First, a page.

I began to write fiction in 2010. As a retired trial lawyer with three decades of courtroom experience, I knew how to write. Didn't I? Legal arguments, opening and closing statements for trial, correspondence, memorandums, briefs and on and on. How hard could it be to write good fiction?
Turns out, I had no idea how difficult writing fiction would be. I bought the books. I tried my hand at a few stories, concocted some scenes. Even wrote a poem or two. Stuff you can't throw away fast enough for fear someone might read it.
When I look back at that early writing--the stuff I forgot to delete--I am aghast at the poor quality. Embarrassing stuff, filled with adverbs and telling, point of view all over the place, misplaced modifiers and overwritten passages that did little else but call attention to itself.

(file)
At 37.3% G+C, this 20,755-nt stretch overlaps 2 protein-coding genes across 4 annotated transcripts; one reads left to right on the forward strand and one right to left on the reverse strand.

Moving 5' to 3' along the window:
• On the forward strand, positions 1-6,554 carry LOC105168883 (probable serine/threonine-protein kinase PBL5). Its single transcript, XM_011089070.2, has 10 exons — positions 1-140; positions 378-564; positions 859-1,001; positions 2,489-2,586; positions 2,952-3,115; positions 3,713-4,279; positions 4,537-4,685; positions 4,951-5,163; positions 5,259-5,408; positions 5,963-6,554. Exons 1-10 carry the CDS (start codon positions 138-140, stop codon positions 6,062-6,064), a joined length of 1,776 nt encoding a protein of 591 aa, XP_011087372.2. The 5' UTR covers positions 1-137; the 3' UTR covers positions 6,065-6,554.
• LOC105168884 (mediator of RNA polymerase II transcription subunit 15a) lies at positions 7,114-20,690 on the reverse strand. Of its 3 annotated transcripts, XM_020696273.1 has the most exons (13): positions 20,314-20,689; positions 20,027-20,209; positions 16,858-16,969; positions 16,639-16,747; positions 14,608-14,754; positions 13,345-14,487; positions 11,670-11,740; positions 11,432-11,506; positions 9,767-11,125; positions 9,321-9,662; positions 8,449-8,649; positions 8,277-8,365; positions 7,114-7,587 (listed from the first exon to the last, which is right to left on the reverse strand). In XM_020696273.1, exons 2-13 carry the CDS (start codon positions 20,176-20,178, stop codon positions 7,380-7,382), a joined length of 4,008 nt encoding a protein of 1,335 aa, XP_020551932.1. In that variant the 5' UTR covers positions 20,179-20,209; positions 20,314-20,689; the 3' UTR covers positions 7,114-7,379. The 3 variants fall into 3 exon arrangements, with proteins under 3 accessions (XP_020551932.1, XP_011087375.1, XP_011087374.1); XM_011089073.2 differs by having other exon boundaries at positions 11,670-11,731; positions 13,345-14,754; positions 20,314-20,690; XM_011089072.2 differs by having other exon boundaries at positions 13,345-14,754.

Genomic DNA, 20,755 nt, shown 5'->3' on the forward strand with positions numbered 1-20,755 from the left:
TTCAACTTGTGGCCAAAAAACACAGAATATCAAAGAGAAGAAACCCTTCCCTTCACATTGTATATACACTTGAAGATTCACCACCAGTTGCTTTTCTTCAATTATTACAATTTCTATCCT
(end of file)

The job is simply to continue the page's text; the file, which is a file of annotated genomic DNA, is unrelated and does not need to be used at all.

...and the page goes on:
After years of study and effort, I am still deleting some but saving more. I have reached the conclusion that writing fiction is beyond complete mastery by anyone, the greats included. Which is why writing is such a wonderful thing. You can never conquer it. You can never say, with honesty, that you have mastered the craft of writing, not wholly, literally, utterly. Can't be done. They say golf is hard to master. I've played golf. It's not even close.
The muses, after all, are quite fickle maidens. You just keep working, editing and rewriting, with the hope that eventually something will sing. And then that someone, anyone, will read and understand.